Unwilling to proceed pursuant to Virginia's re-entry statute,*fn8 the trustee petitioned the District Court on May 3, 1973 for an order to show cause why the certificate of authority should not be deemed in full force and effect. The order to show cause issued on May 4, 1973. The SCC argued that the certificate had been revoked automatically under Virginia law for failure of DMI to file annual reports for two successive years (since, when filed, the reports were inaccurate) and for failure of DMI to pay the required registration fees before the June 1, 1971 deadline. The SCC also denied the jurisdiction of the District Court. The Court, in its Memorandum Opinion and Order of October 3, 1973, implicitly rejected SCC's jurisdictional argument and interpreted its prior order of December 4, 1970, as precluding the SCC from taking into consideration pre-petition failures to comply with Virginia law (i.e., the delinquent 1970 filing and fees).*fn9 Concluding that at worst the debtor had failed to comply with Virginia's statutes for one year (1971), the Court ordered the SCC to reinstate DMI's certificate of authority. The SCC appeals from that order.
Section III of the Bankruptcy Act confers on a reorganization court ". . . exclusive jurisdiction of the debtor and its property, wherever located." 11 U.S.C. § 511. Courts of bankruptcy are empowered to issue an injunction in a summary proceeding when necessary to prevent the defeat or impairment of their exclusive jurisdiction or to protect the property and assets of a bankrupt wherever situated. The power of a bankruptcy court to protect by injunction the subject matter of its jurisdiction is inherent in the court as a virtual court of equity and exists as well by virtue of Sec. 2, sub. a(15) of the Bankruptcy Act, 11 U.S.C. § 11, sub. a(15). In re International Power Securities Corp., 170 F.2d 399, 402 (3d Cir. 1948). See In re Standard Gas and Electric Co., 139 F.2d 149, 152 (3d Cir. 1943); First National Bank in Houston, Texas v. Lake, 199 F.2d 524, 528 (4th Cir. 1952).
Summary jurisdiction is generally limited to the adjudication of questions concerning (1) the administration of the debtor's estate, and (2) the property in the court's actual or constructive possession. See Katchen v. Landy, 382 U.S. 323, 327, 15 L. Ed. 2d 391, 86 S. Ct. 467 (1966). See also 2 Collier on Bankruptcy, para. 23.02(1), et seq., 6 Collier on Bankruptcy, para. 3.03, et seq. (14th ed.). The trustee does not contend that the District Court's order was based on the power of the Court to administer the reorganization.*fn10 Thus, the District Court's summary jurisdiction, if any, must stand or fall on whether that Court was exercising control over the debtor's property.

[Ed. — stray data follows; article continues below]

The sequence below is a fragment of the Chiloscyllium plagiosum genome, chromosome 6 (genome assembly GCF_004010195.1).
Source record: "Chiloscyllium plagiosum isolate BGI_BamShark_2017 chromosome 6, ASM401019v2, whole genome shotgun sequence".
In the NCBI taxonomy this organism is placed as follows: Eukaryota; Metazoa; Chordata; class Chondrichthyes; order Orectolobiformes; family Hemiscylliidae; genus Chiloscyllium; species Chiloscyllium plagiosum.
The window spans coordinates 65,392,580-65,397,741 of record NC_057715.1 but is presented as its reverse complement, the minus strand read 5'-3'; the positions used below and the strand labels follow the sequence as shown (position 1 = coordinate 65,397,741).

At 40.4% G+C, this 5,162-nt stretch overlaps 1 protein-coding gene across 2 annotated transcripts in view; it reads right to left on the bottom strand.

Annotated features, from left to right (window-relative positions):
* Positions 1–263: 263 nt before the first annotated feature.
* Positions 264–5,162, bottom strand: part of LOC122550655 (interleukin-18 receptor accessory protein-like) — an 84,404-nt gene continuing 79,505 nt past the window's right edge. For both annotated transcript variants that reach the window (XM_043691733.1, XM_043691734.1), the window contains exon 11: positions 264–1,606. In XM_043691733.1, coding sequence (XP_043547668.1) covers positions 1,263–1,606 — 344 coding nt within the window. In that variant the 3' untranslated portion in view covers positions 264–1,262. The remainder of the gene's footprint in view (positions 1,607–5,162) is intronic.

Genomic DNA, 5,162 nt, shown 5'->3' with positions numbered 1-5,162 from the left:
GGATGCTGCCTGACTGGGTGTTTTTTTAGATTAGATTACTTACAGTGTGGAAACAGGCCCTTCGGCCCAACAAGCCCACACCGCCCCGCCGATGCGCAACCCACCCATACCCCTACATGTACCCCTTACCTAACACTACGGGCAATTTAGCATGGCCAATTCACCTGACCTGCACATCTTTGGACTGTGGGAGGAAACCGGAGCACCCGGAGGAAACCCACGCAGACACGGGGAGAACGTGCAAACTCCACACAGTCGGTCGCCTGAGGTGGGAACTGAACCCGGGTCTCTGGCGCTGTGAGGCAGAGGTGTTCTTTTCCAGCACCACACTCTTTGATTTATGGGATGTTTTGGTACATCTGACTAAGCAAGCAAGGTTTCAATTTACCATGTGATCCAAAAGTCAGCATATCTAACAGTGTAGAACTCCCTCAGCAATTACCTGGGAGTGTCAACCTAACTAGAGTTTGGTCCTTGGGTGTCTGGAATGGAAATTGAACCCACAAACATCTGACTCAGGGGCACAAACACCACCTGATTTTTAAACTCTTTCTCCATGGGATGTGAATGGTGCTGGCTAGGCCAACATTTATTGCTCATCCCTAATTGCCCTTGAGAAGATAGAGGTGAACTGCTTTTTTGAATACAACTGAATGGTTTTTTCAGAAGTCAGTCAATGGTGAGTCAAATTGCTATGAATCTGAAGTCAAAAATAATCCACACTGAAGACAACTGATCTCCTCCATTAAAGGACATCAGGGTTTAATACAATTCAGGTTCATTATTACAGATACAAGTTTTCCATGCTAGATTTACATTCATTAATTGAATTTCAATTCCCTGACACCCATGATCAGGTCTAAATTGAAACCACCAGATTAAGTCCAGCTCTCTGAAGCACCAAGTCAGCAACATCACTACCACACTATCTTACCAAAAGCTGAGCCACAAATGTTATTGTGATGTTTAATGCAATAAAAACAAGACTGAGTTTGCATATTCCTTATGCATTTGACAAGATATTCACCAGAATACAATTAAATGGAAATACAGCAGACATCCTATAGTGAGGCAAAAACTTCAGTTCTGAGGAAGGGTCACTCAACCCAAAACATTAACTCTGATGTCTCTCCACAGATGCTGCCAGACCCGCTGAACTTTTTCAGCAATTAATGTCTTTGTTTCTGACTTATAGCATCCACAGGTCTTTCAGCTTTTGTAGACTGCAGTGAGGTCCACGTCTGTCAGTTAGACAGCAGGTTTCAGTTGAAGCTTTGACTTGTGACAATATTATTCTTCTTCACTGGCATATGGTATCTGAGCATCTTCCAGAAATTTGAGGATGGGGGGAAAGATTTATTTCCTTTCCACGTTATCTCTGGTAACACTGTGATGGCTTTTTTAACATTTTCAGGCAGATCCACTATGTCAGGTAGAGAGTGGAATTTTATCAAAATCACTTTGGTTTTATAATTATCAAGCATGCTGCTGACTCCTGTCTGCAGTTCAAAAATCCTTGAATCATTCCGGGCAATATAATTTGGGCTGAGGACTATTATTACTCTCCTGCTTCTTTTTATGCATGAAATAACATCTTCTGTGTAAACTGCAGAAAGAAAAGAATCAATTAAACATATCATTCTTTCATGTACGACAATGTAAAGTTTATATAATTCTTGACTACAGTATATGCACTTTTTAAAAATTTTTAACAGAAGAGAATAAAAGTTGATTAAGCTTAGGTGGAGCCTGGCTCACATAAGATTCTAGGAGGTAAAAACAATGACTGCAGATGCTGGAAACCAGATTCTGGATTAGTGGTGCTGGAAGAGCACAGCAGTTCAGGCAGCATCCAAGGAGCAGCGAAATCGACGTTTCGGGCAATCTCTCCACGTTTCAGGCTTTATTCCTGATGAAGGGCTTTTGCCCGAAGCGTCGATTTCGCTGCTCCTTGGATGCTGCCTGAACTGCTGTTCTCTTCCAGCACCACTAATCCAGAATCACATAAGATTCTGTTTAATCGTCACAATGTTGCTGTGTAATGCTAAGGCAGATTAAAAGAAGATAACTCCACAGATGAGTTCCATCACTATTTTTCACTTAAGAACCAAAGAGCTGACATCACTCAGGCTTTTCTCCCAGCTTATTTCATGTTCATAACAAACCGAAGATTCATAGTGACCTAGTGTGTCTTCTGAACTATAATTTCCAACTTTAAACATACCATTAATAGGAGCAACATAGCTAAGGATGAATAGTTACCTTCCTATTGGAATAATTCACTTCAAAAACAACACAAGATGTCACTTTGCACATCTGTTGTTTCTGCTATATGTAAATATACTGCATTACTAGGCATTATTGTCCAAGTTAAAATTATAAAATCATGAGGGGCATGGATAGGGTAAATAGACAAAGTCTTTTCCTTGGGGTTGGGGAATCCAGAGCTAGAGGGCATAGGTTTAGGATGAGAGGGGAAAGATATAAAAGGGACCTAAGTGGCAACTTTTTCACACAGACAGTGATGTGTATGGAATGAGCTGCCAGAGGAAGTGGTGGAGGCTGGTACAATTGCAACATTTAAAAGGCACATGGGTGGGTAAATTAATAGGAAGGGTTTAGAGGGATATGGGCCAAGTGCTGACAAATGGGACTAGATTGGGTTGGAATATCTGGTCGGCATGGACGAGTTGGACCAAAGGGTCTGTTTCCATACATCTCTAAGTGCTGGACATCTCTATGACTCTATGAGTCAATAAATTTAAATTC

The trustee does not argue that the certificate of authority is itself a property right. Rather, the trustee points to DMI's Blackstone, Virginia manufacturing plant as the res required for the exercise of summary jurisdiction by the District Court. The trustee then argues that revocation of the certificate of authority deprives DMI of the right to operate that plant; thus, constituting an interference with "property" within the jurisdiction of the reorganization court.*fn11 We do not believe, however, that the scope of a bankruptcy court's summary jurisdiction is as broad as the trustee suggests.*fn12
In the instant case, the reorganization court has not acted to preserve its power to adjudicate claims relating to the trustee's property. Unlike the situation in which a bankruptcy court enjoins prosecution of a claim in a different forum,*fn13 here the SCC has made no claim against "property" of the debtor corporation. The mere fact that the debtor's property may be affected by state law does not constitute a "claim" against that "property" and absent such a "claim" summary jurisdiction is unavailable.*fn14